Winchester, 52, was shot in an airport parking lot and was transported to a nearby hospital, where he was pronounced dead, said Oklahoma City Police Captain Paco Balderrama at a press conference Tuesday afternoon.
Police previously said there were reports of a second victim, but Balderrama did not mention this person during the latest press conference. The suspect was later found dead from an apparent self-inflicted gunshot wound. The motive is still unclear.
Police evacuated everyone from the airport, where all arriving and departing flights were suspended. Several hours later, operations resumed. Around 30 flights were canceled because of the shooting.
A group of international swimmers swam across the Dead Sea for seven hours Tuesday to raise awareness about the hyper-saline lake’s shrinking water levels.
The swimmers made the 16-kilometer (10-mile) trip from Jordan to Israel in masks and snorkels to protect them from the water's high salt concentration. The swim was the first of its kind in the lake, which, at 423 meters (1,388 feet) below sea level, is the lowest point on Earth. The swim’s organizers say the Dead Sea’s water level has dropped by more than 25 meters (82 feet) in the past 30 years.
“Oh, it's absolutely crazy,” Jackie Cobell, an English long-distance swimmer, told the AP Tuesday about the crossing. But “this is really important, because it's disappearing fast.”
The swim was open only to open-water marathon swimmers. Participants—from Israel, South Africa, New Zealand Denmark, the Palestinian territories, among other places—were followed by boats carrying medical supplies and food. They were instructed to take water breaks every 30 minutes and apply Vaseline to skin to protect against the chafing caused by the salty water. The water is painful if it gets into the eyes, and can be deadly if swallowed. All but three of the swimmers finished the crossing.
The lake depends on a steady flow of freshwater to replenish the water that evaporates. In the 1960s, Israel built a pumping station on the shores of the Sea of Galilee, diverting the lake’s main source of freshwater into a pipeline system for the country, Joshua Hammer explained in Smithsonian magazine in 2005. A decade later, Jordan and Syria diverted another important inlet. The extraction of minerals from the lake has also contributed to its decline. Environmentalists have lobbied Jordan, Israel, and the Palestinian Authority for years to nominate the Dead Sea as a United Nations World Heritage site, which would provide certain protections.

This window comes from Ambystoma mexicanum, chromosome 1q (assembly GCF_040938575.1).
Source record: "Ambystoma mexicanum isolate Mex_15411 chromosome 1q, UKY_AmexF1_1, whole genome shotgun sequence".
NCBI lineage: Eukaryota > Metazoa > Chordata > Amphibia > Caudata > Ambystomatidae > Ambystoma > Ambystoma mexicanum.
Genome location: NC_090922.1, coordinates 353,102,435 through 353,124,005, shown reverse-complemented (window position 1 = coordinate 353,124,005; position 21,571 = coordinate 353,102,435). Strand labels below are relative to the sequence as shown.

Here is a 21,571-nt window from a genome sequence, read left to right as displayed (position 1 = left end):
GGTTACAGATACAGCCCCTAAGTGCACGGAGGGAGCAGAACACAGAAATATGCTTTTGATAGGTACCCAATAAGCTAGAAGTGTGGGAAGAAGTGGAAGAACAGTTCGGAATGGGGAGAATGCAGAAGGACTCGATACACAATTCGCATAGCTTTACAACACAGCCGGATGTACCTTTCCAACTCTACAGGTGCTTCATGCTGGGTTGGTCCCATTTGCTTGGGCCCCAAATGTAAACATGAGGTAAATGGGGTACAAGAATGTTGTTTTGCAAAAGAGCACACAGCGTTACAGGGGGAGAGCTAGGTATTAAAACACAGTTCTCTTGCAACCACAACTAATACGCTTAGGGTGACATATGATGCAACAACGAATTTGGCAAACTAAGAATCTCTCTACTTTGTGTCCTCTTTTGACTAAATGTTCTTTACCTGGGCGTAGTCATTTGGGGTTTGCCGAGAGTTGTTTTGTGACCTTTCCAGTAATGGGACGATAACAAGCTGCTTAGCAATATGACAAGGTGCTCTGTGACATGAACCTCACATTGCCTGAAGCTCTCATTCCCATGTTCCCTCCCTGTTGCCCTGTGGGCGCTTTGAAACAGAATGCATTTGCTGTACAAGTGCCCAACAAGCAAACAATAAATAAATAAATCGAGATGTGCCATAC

U.K. Signs Off on Extradition of Alleged FBI Hacker Lauri Love
U.K. Home Secretary Amber Rudd approved Monday the extradition of Lauri Love to the United States, where he faces nearly a century in prison for allegedly hacking into federal government computers.
Rudd said she “carefully considered all relevant matters” before signing off on Love’s extradition, noting the serious charges the 32-year-old Suffolk native was facing, The Guardian reports. In September, a British court approved Love’s extradition for his alleged involvement in a series of Anonymous-affiliated hacks into several U.S. government agencies including the FBI, the U.S. Army, the Missile Defense Agency, and the Federal Reserve—hacks the U.S. said resulted in the release of confidential information and caused millions of dollars in damage. Love faces charges in three different jurisdictions and up to 99 years in prison if convicted.